Knocking at the Tomb

Knock, knock, knock! The bell has just gone twelve, and there is the clang again upon the iron door of the tomb. The few people of Lanesboro who are paying the penance of misdeeds or late suppers, by lying awake at that dread hour, gather their blankets around their shoulders and mutter a word of prayer for deliverance against unwholesome visitors of the night. Why is the old Berkshire town so troubled? Who is it that lies buried in that tomb, with its ornament of Masonic symbols? Why was the heavy iron knocker placed on the door? The question is asked, but no one will answer it, nor will any say who the woman is that so often visits the cemetery at the stroke of midnight and sounds the call into the chamber of the dead. Starlight, moonlight, or storm—it makes no difference to the woman. There she goes, in her black cloak, seen dim in the night, except where there are snow and moon together, and there she waits, her hand on the knocker, for the bell to strike to set up her clangor. Some say that she is crazy, and it is her freak to do this thing. Is she calling on the corpses to rise and have a dance among the graves? or has she been asked to call the occupant of that house at a given hour? Perhaps, weary of life, she is asking for admittance to the rest and silence of the tomb. She has long been beneath the sod, this troubler of dreams. Who knows her secret? - Myths and Legends of Our Own Land - Complete


Ghost Taps, Pookas, and Other Creatures of the Night

By Varla Ventura - My recent appearance on Coast to Coast with George Noory on the topic of vampires and werewolves, brought on some interesting callers, many of whom mentioned the duende, a sort of Latin American version of a goblin or sprite. And maybe this late-night interview and callers sharing stories of mythological beings, real life ghosts, and other paranormal phenomena opened the gates to a new encounter with what I believe was another episode of "The Haunted Nursery."

Three nights ago my slumber was interrupted not by the crying wails of the Baby Ventura but rather a gentle tap on my forehead. When I opened my eyes, a bit confused, I looked around to see what had made midnight contact with my face: a pillow? An errant arm or hand of my beloved? No and no. I even wondered if a drop of water had mysteriously fallen from the ceiling. As I was contemplating the possibilities, the spot on my head still cold from the touch, I heard a very gentle laugh from the baby, who, upon inspection, was sleeping peacefully. And then just moments later a steady tapping began in the kitchen (down the hall but still relatively close, it's a small apartment). I listened, a little breathless. Tap tap tap. What was it? The fridge churning? The wind rattling the windows? Tap tap tap. Pause. Tap tap tap. Pause. This went on for two or three minutes, something that sounded like a cupboard opening and closing. Keep in mind I've lived in this apartment for nearly ten years, and this sound I had heard only once before: I was in the middle of a radio interview, which happened to be on the topic of the paranormal, and heard something similar coming from the kitchen. It lasted about two minutes and then left. Nothing until just the other night.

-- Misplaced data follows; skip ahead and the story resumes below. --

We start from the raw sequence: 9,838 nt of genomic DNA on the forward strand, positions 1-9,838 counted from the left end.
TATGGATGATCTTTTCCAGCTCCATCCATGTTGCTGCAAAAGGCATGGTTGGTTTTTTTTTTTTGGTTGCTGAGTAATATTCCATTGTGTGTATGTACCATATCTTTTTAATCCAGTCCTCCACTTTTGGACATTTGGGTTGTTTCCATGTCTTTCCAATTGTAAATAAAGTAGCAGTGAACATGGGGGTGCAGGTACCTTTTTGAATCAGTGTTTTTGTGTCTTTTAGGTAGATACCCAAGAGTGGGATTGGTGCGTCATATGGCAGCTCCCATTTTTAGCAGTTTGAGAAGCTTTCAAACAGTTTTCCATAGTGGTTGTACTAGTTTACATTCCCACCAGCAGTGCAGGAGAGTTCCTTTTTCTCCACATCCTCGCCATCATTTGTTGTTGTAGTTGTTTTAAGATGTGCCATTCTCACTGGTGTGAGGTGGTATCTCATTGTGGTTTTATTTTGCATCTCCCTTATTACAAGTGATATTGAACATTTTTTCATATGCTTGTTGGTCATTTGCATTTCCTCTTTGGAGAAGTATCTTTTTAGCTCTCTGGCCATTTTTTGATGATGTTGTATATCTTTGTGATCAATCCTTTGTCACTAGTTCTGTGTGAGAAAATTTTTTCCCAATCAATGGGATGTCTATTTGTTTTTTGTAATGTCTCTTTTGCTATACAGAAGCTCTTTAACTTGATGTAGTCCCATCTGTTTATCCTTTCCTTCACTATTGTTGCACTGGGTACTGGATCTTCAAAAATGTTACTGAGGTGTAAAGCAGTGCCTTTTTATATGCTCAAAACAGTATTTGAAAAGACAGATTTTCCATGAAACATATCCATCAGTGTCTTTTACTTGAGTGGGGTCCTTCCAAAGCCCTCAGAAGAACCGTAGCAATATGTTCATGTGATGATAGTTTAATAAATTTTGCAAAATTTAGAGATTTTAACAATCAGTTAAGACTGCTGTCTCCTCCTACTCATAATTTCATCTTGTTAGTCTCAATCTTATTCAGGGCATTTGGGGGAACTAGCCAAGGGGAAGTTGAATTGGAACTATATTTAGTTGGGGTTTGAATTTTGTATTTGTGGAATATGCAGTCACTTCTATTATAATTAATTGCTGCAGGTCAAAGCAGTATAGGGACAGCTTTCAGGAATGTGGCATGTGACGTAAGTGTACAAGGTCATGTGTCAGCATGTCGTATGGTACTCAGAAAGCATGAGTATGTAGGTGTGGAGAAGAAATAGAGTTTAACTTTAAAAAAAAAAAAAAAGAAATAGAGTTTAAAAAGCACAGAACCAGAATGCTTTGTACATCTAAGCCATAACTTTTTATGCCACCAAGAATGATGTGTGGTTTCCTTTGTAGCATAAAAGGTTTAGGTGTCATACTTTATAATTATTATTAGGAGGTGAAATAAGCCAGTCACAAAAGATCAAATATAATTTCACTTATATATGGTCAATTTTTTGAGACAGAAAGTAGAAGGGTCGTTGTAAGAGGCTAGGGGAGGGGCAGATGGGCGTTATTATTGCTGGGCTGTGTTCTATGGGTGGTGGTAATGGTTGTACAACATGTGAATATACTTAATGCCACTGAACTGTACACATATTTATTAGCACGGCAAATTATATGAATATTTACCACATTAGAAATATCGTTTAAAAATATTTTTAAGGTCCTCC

The next night I listened intently to the noises of the night to hear it replicated. Nothing. And the next night. Nothing. So I was left to wonder, was this a playful tap from one of the inhabitants of the Haunted Nursery? Or perhaps it was another type of creature altogether?

When dealing with the spirit realm, some may tell you, all bets are off. The creatures that lurk, in the dark of the night, aren't always ghosts or ghoulish apparitions. Countless volumes of folklore, especially Irish and Welsh mythology, detail dozens of creatures that lurk under bridges, besides roadways, on beaches, and beneath the hydrangea in your garden. Pookas, for example, are sometimes mistaken for horses or even rabbits. For one of my recent books, Taming the Pooka, Celtic Tales of the Trickster Fairy: Magical Creatures, A Weiser Books Collection I read a great deal of W. B. Yeats. Yeats was a scholar of Irish folklore as well as the occult. In 1911 he became a member of The Ghost Club -- a paranormal research group, one of the first of its kind! It would not surprise me to hear that Yeats himself encountered a Pooka whilst roaming the country roads, warm from a pint at the pub.

Maybe I'm just overtired, or all the stories I've been reading are getting to me. Because I heard something, quite distinctly, go bump in the night. - THP